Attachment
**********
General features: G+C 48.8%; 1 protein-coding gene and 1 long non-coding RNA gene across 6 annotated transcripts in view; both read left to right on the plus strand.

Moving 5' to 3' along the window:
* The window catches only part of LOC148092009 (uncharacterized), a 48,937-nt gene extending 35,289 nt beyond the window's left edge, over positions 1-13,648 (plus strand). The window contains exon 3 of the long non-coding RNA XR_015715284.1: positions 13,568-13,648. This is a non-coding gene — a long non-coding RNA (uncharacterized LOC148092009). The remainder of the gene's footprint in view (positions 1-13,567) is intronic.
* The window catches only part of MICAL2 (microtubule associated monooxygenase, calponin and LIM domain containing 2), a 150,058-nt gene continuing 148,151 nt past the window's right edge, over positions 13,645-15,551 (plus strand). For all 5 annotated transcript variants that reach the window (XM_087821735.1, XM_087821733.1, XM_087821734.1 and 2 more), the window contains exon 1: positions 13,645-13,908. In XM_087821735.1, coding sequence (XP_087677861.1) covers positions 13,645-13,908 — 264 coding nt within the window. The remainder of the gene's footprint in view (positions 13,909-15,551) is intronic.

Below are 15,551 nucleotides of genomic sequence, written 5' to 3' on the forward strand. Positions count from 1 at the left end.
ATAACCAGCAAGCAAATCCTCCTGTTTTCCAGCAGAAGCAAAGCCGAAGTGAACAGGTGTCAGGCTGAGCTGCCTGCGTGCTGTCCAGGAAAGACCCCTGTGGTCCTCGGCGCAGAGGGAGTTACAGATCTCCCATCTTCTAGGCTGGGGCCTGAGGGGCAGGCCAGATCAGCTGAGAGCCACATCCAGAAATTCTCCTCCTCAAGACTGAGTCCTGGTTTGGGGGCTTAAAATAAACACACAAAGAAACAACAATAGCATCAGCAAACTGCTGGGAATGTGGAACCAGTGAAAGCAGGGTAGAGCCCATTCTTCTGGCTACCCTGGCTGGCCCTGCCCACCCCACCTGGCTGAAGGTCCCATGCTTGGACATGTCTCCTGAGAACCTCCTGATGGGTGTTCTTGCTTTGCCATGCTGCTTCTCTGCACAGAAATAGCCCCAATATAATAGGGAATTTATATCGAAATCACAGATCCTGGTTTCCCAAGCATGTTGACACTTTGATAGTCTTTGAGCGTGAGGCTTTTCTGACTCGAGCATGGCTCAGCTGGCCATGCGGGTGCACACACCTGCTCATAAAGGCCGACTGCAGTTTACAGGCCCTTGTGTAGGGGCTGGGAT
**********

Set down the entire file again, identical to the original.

General features: G+C 48.8%; 1 protein-coding gene and 1 long non-coding RNA gene across 6 annotated transcripts in view; both read left to right on the plus strand.

Moving 5' to 3' along the window:
* The window catches only part of LOC148092009 (uncharacterized), a 48,937-nt gene extending 35,289 nt beyond the window's left edge, over positions 1-13,648 (plus strand). The window contains exon 3 of the long non-coding RNA XR_015715284.1: positions 13,568-13,648. This is a non-coding gene — a long non-coding RNA (uncharacterized LOC148092009). The remainder of the gene's footprint in view (positions 1-13,567) is intronic.
* The window catches only part of MICAL2 (microtubule associated monooxygenase, calponin and LIM domain containing 2), a 150,058-nt gene continuing 148,151 nt past the window's right edge, over positions 13,645-15,551 (plus strand). For all 5 annotated transcript variants that reach the window (XM_087821735.1, XM_087821733.1, XM_087821734.1 and 2 more), the window contains exon 1: positions 13,645-13,908. In XM_087821735.1, coding sequence (XP_087677861.1) covers positions 13,645-13,908 — 264 coding nt within the window. The remainder of the gene's footprint in view (positions 13,909-15,551) is intronic.

Below are 15,551 nucleotides of genomic sequence, written 5' to 3' on the forward strand. Positions count from 1 at the left end.
ATAACCAGCAAGCAAATCCTCCTGTTTTCCAGCAGAAGCAAAGCCGAAGTGAACAGGTGTCAGGCTGAGCTGCCTGCGTGCTGTCCAGGAAAGACCCCTGTGGTCCTCGGCGCAGAGGGAGTTACAGATCTCCCATCTTCTAGGCTGGGGCCTGAGGGGCAGGCCAGATCAGCTGAGAGCCACATCCAGAAATTCTCCTCCTCAAGACTGAGTCCTGGTTTGGGGGCTTAAAATAAACACACAAAGAAACAACAATAGCATCAGCAAACTGCTGGGAATGTGGAACCAGTGAAAGCAGGGTAGAGCCCATTCTTCTGGCTACCCTGGCTGGCCCTGCCCACCCCACCTGGCTGAAGGTCCCATGCTTGGACATGTCTCCTGAGAACCTCCTGATGGGTGTTCTTGCTTTGCCATGCTGCTTCTCTGCACAGAAATAGCCCCAATATAATAGGGAATTTATATCGAAATCACAGATCCTGGTTTCCCAAGCATGTTGACACTTTGATAGTCTTTGAGCGTGAGGCTTTTCTGACTCGAGCATGGCTCAGCTGGCCATGCGGGTGCACACACCTGCTCATAAAGGCCGACTGCAGTTTACAGGCCCTTGTGTAGGGGCTGGGAT